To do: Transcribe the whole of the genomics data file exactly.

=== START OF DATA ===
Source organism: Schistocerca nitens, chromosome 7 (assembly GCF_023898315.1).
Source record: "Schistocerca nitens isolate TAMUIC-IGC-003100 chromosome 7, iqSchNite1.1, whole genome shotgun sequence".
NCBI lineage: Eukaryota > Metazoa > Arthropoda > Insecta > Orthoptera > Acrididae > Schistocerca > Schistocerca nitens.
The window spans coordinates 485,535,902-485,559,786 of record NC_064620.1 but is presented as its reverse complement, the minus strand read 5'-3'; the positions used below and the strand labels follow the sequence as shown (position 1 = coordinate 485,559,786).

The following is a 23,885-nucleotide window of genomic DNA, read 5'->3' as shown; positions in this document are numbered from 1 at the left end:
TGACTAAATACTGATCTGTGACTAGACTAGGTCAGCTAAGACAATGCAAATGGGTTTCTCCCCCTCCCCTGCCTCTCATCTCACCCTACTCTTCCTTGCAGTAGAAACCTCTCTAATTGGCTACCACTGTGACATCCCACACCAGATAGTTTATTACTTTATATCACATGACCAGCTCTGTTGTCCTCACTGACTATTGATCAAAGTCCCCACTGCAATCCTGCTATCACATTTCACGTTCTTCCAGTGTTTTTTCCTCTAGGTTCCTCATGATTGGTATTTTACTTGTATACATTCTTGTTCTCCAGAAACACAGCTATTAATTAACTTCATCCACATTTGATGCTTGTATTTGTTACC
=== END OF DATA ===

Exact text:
Source organism: Schistocerca nitens, chromosome 7 (assembly GCF_023898315.1).
Source record: "Schistocerca nitens isolate TAMUIC-IGC-003100 chromosome 7, iqSchNite1.1, whole genome shotgun sequence".
NCBI lineage: Eukaryota > Metazoa > Arthropoda > Insecta > Orthoptera > Acrididae > Schistocerca > Schistocerca nitens.
The window spans coordinates 485,535,902-485,559,786 of record NC_064620.1 but is presented as its reverse complement, the minus strand read 5'-3'; the positions used below and the strand labels follow the sequence as shown (position 1 = coordinate 485,559,786).

The following is a 23,885-nucleotide window of genomic DNA, read 5'->3' as shown; positions in this document are numbered from 1 at the left end:
TGACTAAATACTGATCTGTGACTAGACTAGGTCAGCTAAGACAATGCAAATGGGTTTCTCCCCCTCCCCTGCCTCTCATCTCACCCTACTCTTCCTTGCAGTAGAAACCTCTCTAATTGGCTACCACTGTGACATCCCACACCAGATAGTTTATTACTTTATATCACATGACCAGCTCTGTTGTCCTCACTGACTATTGATCAAAGTCCCCACTGCAATCCTGCTATCACATTTCACGTTCTTCCAGTGTTTTTTCCTCTAGGTTCCTCATGATTGGTATTTTACTTGTATACATTCTTGTTCTCCAGAAACACAGCTATTAATTAACTTCATCCACATTTGATGCTTGTATTTGTTACC